15 Aug 2011

One law for the rich and another for the poor?

Over the weekend, Governor Rick Perry of Texas announced his candidacy for the Republican nomination for President of the United States. Besides his faith, Perry’s other notable credential is that according to the News York Times, he is the most successful fund raiser in the history of Texas. And when it comes to fund raising that is some history.

Perry’s most remarkable claim, according to non-profit organisation Texans for Public Justice, is to have raised $17m in campaign funding from the 921 people (and their spouses) whom he has appointed to state jobs.

Texas Governor Rick Perry who has announced he will run for the Republican party's presidential nomination

It all has a whiff of power to the powerful, rather than to the people. And Texas is not alone. In China there is growing concern about the widening gap between the elite and the people. One hundred families closely entwined with the Chinese Communist Party are said to control a vast proportion of the burgeoning economy.

As quarter of a million people demonstrating in Israeli cities and towns have protested the same widening gap in which just 18 families are said to control 50 per cent of the Israeli economy.

There is a sense in Britain too of a widening gap in both wealth and law – that there is a that there is one law for the elite and one for the poor. Take the MPs’ and Peers’ expenses scandal. A tiny handful of the expenses abusers have gone to jail. The vast majority have been allowed to pay stuff back or retreat to the political undergrowth. How many of the looters will be allowed to bring their plasma screens and running shoes back in return for their freedom? And yet it is the very unpunished abuse of the state by its elected and unelected elite which many argue is part of the landscape that the recent riots played out across.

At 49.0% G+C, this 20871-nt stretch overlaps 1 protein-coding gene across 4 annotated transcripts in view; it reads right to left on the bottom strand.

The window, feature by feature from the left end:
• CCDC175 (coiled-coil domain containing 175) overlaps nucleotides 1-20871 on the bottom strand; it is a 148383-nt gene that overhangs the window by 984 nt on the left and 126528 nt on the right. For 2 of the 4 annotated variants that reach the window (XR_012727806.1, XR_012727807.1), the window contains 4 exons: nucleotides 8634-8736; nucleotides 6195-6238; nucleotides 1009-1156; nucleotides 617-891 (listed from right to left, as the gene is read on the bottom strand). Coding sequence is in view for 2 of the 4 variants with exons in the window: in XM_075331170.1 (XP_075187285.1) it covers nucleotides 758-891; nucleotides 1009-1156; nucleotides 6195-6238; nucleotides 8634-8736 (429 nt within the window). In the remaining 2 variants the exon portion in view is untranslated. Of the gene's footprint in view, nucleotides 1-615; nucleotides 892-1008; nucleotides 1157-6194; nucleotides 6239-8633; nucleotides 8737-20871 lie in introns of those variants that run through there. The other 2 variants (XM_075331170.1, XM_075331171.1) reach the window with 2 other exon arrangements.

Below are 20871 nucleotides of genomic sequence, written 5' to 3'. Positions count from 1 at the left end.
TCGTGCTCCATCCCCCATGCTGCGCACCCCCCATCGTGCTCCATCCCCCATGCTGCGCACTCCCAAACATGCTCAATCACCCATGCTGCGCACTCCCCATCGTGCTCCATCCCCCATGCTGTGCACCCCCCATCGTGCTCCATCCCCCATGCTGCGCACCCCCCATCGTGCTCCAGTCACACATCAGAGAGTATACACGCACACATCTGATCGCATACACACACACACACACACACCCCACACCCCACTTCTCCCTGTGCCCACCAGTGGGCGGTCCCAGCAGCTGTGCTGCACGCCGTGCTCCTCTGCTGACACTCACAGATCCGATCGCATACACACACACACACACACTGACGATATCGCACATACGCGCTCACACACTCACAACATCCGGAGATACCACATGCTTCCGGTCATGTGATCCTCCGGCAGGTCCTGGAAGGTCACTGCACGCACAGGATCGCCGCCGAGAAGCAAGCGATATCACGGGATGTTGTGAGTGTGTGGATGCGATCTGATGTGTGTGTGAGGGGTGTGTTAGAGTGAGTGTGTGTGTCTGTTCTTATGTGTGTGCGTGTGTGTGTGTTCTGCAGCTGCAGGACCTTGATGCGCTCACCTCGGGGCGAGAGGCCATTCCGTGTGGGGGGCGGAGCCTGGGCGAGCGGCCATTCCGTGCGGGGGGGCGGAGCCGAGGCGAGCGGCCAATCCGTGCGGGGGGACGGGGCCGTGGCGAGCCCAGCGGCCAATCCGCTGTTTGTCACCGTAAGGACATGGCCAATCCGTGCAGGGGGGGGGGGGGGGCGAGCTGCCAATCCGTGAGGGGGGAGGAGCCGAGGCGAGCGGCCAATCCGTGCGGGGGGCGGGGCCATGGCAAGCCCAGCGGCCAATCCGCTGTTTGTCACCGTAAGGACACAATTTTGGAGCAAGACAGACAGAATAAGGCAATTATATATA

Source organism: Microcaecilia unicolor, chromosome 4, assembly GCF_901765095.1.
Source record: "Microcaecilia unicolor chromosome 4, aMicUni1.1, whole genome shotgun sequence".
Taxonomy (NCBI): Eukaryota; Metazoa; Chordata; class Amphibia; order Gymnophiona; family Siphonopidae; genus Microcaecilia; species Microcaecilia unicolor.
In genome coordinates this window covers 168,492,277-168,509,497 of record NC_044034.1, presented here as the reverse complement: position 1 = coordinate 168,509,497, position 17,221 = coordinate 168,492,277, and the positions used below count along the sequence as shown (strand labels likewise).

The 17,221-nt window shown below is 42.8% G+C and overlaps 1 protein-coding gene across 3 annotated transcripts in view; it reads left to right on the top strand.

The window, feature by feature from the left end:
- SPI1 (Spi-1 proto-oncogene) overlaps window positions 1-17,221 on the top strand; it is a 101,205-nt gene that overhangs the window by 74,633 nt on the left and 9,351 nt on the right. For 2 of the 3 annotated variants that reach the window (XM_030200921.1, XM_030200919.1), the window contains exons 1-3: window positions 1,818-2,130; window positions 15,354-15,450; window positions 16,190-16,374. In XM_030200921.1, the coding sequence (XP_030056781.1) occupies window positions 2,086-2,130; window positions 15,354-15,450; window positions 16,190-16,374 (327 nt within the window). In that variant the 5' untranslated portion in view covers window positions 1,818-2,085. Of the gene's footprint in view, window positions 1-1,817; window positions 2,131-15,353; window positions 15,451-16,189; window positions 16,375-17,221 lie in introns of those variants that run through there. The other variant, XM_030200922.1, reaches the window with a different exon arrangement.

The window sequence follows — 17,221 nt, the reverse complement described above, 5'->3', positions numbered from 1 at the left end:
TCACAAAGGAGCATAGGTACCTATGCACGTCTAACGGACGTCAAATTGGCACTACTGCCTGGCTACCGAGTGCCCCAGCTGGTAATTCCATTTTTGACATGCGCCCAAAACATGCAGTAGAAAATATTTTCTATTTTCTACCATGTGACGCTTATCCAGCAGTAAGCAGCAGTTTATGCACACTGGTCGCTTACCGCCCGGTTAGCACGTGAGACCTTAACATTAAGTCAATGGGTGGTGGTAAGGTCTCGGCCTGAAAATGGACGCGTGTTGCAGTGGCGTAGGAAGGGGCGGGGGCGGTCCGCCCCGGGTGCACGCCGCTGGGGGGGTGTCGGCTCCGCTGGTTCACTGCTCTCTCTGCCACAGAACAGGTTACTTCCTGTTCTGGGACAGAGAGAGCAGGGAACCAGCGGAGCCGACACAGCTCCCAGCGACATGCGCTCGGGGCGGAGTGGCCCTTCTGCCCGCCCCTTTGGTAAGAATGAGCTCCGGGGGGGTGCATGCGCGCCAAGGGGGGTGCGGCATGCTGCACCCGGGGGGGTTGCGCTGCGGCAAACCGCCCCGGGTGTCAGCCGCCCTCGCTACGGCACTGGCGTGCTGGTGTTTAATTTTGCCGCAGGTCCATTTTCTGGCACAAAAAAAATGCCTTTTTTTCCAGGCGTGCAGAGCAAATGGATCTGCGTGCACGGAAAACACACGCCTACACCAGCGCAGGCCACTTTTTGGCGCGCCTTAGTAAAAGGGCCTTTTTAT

We are told over two and a half thousand rioters and looters have been arrested. Hundreds have been charged, some have already been punished – many cases are still in train.

Many have pointed to the reality that an even smaller handful of bankers have faced the law even than those  politicians who have been prosecuted. No British banker is in jail for what happened in 2008. And as financial upheaval cascades before us all over again, almost no serious measures have been taken to stop the same people from doing it to the people all over again.

When I stood in Tahrir Square in January, the then peaceful protesters complained that they were excluded from the Egypt they wanted their country to be.

Disconnect is the order of our massively interconnected day. Condemning and jailing the looters is one thing. Trying to identify the nature of their disconnect is another. Damning and punishing the faceless hoody comes a lot easier than seriously challenging the faceless banker who broke our economy, or the politician who thieved in our own Houses of Parliament.

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